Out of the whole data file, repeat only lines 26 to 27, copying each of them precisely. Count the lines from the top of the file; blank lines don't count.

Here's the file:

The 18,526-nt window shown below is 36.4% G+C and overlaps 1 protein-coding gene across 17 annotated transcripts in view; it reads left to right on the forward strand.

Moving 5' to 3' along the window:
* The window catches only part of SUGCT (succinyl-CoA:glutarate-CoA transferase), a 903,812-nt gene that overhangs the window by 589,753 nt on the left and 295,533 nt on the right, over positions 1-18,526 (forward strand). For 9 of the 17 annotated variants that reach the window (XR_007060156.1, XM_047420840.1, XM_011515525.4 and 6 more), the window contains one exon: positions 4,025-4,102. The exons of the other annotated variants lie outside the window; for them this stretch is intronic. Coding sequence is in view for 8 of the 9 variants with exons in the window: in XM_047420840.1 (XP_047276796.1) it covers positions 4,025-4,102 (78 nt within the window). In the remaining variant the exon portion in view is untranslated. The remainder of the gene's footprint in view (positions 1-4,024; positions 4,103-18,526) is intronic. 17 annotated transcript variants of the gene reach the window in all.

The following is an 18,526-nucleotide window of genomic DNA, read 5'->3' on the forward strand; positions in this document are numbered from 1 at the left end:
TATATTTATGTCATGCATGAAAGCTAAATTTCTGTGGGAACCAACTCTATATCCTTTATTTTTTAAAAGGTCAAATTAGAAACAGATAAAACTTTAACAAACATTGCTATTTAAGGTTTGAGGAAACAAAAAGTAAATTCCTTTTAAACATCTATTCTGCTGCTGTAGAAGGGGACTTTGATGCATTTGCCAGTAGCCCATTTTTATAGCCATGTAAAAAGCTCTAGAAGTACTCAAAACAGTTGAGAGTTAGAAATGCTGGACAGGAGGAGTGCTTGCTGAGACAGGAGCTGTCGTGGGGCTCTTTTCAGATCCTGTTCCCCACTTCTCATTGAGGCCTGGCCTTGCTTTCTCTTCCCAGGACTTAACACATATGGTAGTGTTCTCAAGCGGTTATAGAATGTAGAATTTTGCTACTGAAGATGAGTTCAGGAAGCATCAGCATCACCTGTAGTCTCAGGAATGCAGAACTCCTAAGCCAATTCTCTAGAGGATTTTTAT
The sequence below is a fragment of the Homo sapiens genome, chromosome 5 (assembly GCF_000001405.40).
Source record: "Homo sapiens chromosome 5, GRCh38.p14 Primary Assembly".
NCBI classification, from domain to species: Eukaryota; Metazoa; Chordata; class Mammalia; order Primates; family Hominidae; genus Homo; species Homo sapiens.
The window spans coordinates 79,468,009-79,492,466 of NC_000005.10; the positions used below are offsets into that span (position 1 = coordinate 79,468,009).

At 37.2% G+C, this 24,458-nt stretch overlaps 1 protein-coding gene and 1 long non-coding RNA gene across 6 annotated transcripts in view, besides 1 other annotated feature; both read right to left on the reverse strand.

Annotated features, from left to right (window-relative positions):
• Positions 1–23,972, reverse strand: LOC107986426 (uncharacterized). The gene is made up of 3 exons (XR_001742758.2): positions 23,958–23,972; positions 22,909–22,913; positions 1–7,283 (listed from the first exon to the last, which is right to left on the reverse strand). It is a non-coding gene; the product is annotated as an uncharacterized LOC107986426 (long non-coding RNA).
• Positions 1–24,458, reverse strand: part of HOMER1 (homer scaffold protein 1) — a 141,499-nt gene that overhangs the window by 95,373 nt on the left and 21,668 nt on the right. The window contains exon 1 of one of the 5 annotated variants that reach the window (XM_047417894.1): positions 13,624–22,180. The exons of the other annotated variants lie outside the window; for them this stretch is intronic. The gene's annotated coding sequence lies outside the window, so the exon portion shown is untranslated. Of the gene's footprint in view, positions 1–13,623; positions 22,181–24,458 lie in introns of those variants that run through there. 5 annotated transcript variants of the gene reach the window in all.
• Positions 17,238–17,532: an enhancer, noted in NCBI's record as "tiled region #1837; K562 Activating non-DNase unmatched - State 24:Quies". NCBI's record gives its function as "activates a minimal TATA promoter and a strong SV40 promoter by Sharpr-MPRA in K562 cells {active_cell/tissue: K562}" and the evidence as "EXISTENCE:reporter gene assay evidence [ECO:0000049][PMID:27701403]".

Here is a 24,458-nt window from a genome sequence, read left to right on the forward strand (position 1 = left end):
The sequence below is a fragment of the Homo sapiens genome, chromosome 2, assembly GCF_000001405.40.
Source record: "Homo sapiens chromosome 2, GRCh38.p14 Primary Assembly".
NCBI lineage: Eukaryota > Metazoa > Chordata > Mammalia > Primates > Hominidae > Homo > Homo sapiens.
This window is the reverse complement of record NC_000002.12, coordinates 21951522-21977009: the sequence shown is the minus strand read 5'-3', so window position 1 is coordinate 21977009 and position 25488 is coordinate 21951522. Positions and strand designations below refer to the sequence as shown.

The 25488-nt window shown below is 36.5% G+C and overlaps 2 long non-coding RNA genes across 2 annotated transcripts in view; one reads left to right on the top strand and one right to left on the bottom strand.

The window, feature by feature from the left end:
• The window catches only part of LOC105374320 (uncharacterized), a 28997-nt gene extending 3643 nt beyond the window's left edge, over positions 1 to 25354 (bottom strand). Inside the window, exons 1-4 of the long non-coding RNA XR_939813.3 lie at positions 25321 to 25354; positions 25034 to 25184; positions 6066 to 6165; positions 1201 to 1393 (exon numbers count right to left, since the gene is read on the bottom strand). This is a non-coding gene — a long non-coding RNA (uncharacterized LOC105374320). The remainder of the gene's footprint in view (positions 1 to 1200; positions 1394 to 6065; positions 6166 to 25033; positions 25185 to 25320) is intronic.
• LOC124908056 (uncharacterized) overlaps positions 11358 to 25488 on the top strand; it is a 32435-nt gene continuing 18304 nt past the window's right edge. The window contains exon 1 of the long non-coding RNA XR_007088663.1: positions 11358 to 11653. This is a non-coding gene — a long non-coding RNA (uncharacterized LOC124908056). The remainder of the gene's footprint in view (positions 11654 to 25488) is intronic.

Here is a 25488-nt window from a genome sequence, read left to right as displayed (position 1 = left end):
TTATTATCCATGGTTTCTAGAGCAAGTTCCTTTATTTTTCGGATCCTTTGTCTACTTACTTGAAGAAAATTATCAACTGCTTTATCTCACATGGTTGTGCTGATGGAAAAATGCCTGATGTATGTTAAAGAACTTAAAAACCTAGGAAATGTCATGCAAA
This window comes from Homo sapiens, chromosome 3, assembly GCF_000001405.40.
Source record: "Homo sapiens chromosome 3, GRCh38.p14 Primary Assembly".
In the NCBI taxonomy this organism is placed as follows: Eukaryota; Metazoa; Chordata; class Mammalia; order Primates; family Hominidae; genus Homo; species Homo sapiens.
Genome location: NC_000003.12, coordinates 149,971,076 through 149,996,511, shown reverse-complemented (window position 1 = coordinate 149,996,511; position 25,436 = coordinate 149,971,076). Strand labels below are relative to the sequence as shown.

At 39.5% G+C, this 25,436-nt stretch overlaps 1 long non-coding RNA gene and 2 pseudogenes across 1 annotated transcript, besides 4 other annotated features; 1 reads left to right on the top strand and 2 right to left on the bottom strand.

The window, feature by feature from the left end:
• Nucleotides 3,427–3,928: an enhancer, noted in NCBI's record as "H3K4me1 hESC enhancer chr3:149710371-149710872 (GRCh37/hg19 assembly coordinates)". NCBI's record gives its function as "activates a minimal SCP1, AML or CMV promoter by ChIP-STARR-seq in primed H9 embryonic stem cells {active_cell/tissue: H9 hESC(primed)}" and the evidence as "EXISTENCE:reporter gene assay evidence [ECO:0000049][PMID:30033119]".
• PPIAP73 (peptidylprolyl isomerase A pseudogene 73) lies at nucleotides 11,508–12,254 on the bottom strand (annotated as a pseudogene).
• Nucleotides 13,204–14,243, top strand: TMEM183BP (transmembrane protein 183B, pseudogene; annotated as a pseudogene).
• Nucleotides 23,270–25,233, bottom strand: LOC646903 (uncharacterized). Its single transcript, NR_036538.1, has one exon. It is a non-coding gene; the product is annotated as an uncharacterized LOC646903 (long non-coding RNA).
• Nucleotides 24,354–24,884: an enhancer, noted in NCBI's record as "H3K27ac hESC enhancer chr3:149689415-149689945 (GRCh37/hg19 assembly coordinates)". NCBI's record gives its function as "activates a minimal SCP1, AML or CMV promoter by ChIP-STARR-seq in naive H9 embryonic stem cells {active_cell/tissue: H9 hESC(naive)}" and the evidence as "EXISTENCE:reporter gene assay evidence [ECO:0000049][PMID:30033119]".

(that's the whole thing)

This window comes from Homo sapiens, chromosome 3, assembly GCF_000001405.40.
Source record: "Homo sapiens chromosome 3, GRCh38.p14 Primary Assembly".